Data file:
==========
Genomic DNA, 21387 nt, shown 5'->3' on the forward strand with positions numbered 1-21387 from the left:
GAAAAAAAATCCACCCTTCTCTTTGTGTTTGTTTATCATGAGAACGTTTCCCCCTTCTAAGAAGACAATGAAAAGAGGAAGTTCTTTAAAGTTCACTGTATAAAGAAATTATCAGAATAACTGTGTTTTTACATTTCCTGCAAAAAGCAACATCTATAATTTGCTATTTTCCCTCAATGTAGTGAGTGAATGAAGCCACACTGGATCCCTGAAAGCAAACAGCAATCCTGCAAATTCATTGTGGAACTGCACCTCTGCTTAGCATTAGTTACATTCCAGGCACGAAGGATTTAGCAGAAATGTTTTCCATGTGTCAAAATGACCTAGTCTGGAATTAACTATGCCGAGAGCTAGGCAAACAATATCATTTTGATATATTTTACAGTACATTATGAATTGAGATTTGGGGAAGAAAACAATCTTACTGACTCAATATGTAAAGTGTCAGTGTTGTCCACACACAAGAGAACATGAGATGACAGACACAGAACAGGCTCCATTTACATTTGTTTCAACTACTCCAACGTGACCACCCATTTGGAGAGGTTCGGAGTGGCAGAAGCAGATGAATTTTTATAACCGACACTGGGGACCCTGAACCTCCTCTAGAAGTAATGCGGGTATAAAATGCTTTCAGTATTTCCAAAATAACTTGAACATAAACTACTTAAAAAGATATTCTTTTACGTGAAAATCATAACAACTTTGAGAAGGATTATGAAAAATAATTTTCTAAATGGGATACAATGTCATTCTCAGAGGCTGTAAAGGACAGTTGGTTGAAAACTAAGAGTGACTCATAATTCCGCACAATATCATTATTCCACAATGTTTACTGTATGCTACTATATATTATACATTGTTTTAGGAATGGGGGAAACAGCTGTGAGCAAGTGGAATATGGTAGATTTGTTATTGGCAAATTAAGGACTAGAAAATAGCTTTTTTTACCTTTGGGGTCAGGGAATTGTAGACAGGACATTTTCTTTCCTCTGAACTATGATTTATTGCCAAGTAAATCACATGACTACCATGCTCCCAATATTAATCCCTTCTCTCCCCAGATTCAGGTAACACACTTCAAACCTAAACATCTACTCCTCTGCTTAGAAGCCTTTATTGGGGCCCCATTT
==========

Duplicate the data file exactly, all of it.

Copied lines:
Genomic DNA, 21387 nt, shown 5'->3' on the forward strand with positions numbered 1-21387 from the left:
GAAAAAAAATCCACCCTTCTCTTTGTGTTTGTTTATCATGAGAACGTTTCCCCCTTCTAAGAAGACAATGAAAAGAGGAAGTTCTTTAAAGTTCACTGTATAAAGAAATTATCAGAATAACTGTGTTTTTACATTTCCTGCAAAAAGCAACATCTATAATTTGCTATTTTCCCTCAATGTAGTGAGTGAATGAAGCCACACTGGATCCCTGAAAGCAAACAGCAATCCTGCAAATTCATTGTGGAACTGCACCTCTGCTTAGCATTAGTTACATTCCAGGCACGAAGGATTTAGCAGAAATGTTTTCCATGTGTCAAAATGACCTAGTCTGGAATTAACTATGCCGAGAGCTAGGCAAACAATATCATTTTGATATATTTTACAGTACATTATGAATTGAGATTTGGGGAAGAAAACAATCTTACTGACTCAATATGTAAAGTGTCAGTGTTGTCCACACACAAGAGAACATGAGATGACAGACACAGAACAGGCTCCATTTACATTTGTTTCAACTACTCCAACGTGACCACCCATTTGGAGAGGTTCGGAGTGGCAGAAGCAGATGAATTTTTATAACCGACACTGGGGACCCTGAACCTCCTCTAGAAGTAATGCGGGTATAAAATGCTTTCAGTATTTCCAAAATAACTTGAACATAAACTACTTAAAAAGATATTCTTTTACGTGAAAATCATAACAACTTTGAGAAGGATTATGAAAAATAATTTTCTAAATGGGATACAATGTCATTCTCAGAGGCTGTAAAGGACAGTTGGTTGAAAACTAAGAGTGACTCATAATTCCGCACAATATCATTATTCCACAATGTTTACTGTATGCTACTATATATTATACATTGTTTTAGGAATGGGGGAAACAGCTGTGAGCAAGTGGAATATGGTAGATTTGTTATTGGCAAATTAAGGACTAGAAAATAGCTTTTTTTACCTTTGGGGTCAGGGAATTGTAGACAGGACATTTTCTTTCCTCTGAACTATGATTTATTGCCAAGTAAATCACATGACTACCATGCTCCCAATATTAATCCCTTCTCTCCCCAGATTCAGGTAACACACTTCAAACCTAAACATCTACTCCTCTGCTTAGAAGCCTTTATTGGGGCCCCATTT